Over a year into pandemic life, its time to unplug....
How has the spring been unfolding for you thus far?
I've been noticing some collective themes during this phase of pandemic life:
One of my beloved friends recently compared these times to her experience running a marathon. She said, right now it feels like being on mile 22 with the end in sight, but there's still a ways to go. The pain and exhaustion of what we've been through is catching up with us. We know we can make it to the end, but it still feels so far away.
So here I am to tell you, my friends: "You can do this. We can do this. We've come this far. Catch your breath if you need to. Refuel. Then keep going. We'll get there."
What kind, encouraging things can you cheer yourself on about? We've all, no doubt, have tapped into our own unique flavor of resiliency over the last year. Pause for a moment to acknowledge how you've come all this way, despite all the challenges. Even if you're wiped, or your heart is aching, there is still something within you that has helped you get here. Can you acknowledge one to three qualities that helped you navigate this crisis?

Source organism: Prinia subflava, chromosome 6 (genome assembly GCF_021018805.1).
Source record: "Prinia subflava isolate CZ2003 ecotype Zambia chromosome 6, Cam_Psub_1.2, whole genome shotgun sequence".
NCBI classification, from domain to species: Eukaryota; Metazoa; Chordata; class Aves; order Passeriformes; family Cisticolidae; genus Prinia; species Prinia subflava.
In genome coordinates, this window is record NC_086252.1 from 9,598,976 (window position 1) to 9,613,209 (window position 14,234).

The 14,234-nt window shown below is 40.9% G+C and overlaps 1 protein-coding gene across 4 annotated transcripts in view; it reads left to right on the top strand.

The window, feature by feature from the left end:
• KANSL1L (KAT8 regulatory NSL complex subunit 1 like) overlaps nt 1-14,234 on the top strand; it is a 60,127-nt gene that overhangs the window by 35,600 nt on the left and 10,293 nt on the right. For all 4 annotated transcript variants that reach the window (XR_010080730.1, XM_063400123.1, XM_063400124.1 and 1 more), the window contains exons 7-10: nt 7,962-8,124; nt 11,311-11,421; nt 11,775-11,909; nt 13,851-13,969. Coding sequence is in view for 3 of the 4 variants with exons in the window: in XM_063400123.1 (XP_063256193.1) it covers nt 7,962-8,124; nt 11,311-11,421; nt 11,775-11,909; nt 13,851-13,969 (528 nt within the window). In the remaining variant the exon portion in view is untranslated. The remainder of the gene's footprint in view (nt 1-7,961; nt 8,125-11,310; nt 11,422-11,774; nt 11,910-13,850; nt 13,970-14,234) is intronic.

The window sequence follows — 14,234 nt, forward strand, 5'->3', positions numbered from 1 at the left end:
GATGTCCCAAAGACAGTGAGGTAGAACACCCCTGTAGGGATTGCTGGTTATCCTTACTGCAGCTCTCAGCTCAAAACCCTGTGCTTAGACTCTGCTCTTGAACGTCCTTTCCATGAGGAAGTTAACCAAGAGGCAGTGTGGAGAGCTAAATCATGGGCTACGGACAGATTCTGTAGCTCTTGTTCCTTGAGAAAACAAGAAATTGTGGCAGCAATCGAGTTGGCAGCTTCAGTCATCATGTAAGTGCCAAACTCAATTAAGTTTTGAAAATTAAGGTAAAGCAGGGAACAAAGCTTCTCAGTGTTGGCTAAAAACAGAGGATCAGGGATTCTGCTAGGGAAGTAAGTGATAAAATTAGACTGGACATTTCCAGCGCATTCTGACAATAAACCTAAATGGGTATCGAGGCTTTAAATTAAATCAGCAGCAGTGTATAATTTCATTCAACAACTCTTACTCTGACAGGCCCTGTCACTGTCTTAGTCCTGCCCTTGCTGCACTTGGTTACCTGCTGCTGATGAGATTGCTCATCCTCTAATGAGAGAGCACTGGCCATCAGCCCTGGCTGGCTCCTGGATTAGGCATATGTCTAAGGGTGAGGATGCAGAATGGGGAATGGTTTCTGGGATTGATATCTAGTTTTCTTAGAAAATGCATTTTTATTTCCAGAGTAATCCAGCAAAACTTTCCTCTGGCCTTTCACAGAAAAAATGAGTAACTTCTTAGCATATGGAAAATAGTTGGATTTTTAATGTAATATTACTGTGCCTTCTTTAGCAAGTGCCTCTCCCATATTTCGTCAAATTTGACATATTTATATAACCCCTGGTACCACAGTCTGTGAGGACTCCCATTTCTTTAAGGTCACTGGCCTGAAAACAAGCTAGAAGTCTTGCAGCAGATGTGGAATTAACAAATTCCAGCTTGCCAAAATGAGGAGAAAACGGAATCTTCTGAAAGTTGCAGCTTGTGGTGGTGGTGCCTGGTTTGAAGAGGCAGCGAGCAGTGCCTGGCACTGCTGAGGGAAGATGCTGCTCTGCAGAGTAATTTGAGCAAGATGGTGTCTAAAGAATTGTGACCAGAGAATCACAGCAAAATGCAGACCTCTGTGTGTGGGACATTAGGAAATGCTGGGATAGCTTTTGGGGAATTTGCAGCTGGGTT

Now, to tend to those tender, tired parts of us...
There is so much information, and opinions we've been bombarded with. It's a LOT of input, and we've not had much space to process. My invitation for you is to turn off and step away from the screens. Log off social media, turn off the TV, computers, and radio. Give yourself some time to just be. Lay on your couch. Take a nap. Go for a walk without your devices. Meditate.
What do you notice arising within yourself when you aren't absorbing more information? Witness whatever is here with compassion. Imagine you are airing yourself out, allowing your feelings to be carried up and out to the heavens by the wind. Cry if you need to. Or, scream, or yell, or sing. Move your body. Do an interpretive dance, or shake it out. The sillier you look the better. Offer your feelings as food and compost to the earth as a give away. Listen to the birds going about their spring time activities. Notice the buds on the trees, and the little sprouts emerging from soil after the long winter. Nurture seedlings on your windowsill. Take a bath.